On promo tour for his next album ‘Balance’, to be released on October 25th, Armin van Buuren visited the Dutch talk show Jinek to talk about the release. His appearances in Dutch television are scarce and usually very honest, but who would have thought that he would open up so much? The talked about his own legacy, struggles with social media pressure, but also about a darker side of the scene.
After winning the title of #1 DJ in the World five times, hosting the radio show A State of Trance, that is being broadcast in 84 countries, building a fanbase of millions, and 20 years of playing the biggest festivals on the globe, van Buuren’s status of Legend cannot be contested. Nevertheless, it was only recently that one of his tracks reached the #1 in the charts of his own country: ‘Hoe het danst’, a collaboration with Marco Borsato, one of the most popular singers in The Netherlands.
You might think that after such an expansive career, finally achieving a #1 track on the Dutch charts may not be a big deal. But when he was asked if that was still something emotional him, he answered:
“Yes, of course. At the end I became a top 40 DJ. I was against that in the beginning, but secretly is of course cool to have that place”.
“At the beginning, dance music was counter current. In the 80s you had all the Madonnas and Michael Jacksons of this world, and then house came and that was an anti-reaction, so we were completely averse to everything that was top 40 and things like that. But nowadays you can also see that in the top 40 there is almost no song without a dance beat behind, so it is completely reversed, you could say.”
So would you say that the world has changed? Or have Armin and the DJs of his generation changed the world?
Armin van Buuren is no longer the trance DJ he was at the beginning of his career, but why should he? Since the release of ‘Intense’, the artist has been playing with different genres and collaborating with different artists in his releases. Researching and exploring new sounds has opened up new avenues of creativity, but it has also earned neverending complaints from his oldest fans, and the trance community in general. Armin van Buuren, the King of Trance, was the artist that brought the genre to the center stage. He was also the one that stayed “true to his origins” while others like Tiësto left, to make a career in the growing EDM scene. Why was he not producing the same trance anymore? The level of betrayal felt by some is huge. On the other hand, the number of fans that follow him no matter what he releases is still massive, and he keeps attracting new fans from other styles as his music evolves. After all, creative giants like David Bowie, The Beatles, Bon Jovi or Madonna have completely changed styles throughout their careers. Are we allowing the same in electronic music? Or are fans killing the creativity of the artist by forcing them to keep doing what made them successful? Armin has been thinking about it too:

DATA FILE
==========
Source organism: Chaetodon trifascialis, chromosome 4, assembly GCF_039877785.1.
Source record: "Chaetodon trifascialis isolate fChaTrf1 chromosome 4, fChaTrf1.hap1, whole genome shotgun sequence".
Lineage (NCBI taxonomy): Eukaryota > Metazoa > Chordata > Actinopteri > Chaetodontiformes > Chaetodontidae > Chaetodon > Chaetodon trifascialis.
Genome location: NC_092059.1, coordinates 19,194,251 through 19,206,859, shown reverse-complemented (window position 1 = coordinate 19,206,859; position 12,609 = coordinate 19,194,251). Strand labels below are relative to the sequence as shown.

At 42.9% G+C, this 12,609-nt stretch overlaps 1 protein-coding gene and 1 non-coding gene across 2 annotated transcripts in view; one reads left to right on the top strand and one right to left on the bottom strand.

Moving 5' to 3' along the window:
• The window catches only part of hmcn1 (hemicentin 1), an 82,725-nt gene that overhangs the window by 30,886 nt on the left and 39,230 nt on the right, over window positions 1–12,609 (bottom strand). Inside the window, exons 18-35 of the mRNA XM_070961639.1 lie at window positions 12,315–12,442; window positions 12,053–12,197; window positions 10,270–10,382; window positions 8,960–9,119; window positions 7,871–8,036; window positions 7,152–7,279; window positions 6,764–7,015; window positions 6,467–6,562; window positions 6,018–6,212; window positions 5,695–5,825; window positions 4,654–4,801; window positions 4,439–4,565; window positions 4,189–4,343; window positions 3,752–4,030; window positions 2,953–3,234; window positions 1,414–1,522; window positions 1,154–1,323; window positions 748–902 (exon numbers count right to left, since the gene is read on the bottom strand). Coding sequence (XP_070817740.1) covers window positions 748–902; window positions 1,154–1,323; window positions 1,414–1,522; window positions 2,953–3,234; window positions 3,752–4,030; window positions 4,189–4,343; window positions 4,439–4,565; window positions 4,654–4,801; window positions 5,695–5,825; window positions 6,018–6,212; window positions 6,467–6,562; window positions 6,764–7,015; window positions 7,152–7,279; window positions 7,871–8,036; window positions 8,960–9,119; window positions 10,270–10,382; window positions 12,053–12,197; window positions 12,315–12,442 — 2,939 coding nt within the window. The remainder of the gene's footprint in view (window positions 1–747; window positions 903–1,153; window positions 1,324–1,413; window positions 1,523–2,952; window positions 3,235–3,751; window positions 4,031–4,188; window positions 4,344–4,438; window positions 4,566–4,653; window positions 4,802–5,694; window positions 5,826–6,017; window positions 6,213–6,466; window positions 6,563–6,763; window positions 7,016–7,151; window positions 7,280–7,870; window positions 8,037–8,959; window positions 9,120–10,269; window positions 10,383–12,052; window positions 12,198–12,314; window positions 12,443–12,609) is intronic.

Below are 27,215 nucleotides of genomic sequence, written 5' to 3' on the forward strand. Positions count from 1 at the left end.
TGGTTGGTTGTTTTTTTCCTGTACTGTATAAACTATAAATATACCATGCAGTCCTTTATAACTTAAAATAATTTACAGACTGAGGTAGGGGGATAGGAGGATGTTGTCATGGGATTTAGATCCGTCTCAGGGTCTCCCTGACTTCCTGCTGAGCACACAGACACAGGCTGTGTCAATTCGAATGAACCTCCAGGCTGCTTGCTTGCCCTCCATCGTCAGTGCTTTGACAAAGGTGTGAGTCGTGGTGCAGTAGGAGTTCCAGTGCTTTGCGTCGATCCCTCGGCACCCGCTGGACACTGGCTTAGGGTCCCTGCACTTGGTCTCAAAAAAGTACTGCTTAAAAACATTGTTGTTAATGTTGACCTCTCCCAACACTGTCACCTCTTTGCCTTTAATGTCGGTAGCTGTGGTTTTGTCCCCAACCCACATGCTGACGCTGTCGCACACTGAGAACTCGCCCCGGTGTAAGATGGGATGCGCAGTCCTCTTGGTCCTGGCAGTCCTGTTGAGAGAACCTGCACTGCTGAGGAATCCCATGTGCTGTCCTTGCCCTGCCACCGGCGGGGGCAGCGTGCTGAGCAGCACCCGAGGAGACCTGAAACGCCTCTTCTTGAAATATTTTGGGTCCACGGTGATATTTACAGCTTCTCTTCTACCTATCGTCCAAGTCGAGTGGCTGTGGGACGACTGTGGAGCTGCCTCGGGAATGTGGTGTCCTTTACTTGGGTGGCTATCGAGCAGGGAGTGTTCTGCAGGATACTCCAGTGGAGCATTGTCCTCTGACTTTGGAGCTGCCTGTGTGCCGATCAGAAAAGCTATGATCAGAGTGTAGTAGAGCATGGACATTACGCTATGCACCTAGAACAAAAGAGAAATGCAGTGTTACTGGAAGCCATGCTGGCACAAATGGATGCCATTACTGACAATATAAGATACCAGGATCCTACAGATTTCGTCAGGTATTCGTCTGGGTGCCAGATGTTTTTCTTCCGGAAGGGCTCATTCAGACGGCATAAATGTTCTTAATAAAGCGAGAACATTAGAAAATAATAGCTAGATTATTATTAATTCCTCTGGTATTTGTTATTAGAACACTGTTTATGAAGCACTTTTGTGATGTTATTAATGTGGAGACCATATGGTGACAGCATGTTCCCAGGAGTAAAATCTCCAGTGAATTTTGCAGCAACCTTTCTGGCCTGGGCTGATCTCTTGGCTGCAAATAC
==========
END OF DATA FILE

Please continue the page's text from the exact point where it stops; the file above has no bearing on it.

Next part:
“I think I have changed over the years. I am still doing a lot of underground things, like the recent ‘Gaia’ album, but I am increasingly developing myself and spreading my wings”
“If you would have told me five years ago that I would score a number 1 hit with Marco Borsato, I would probably have laughed in your face, because it could be considered too commercial. And now I just notice that that is actually the fuel to keep doing what I do. I mean, I’ve been doing this thing for 20 years and I think it’s great to play and travel all over the world, but you have to be very careful that producing and making music doesn’t become just an easy thing, and do the same over and over”.
The album title, ‘Balance’ seems to be representative of Armin van Buuren’s current state of mind. The opening text of the album quotes his mother saying, “Every day you wake up a little more.” Armin expands on that in the introduction, saying that every day you feel better about yourself because you start to focus more on what you think is important. When the journalist suggests that he might have placed too much value on what people thought of him, Armin confesses that in the early days he fell victim to wanting to please every fan.
“Yes, I still want to please every fan. Every fan is important to me. I can’t stand it when one fan says he didn’t like it at all. Somewhere it is also good because that also triggers you to get better and there is always some truth in it”.
“I suffered a lot from it. In 2010, I was the number 1 in the world, but the most unhappy person on earth.”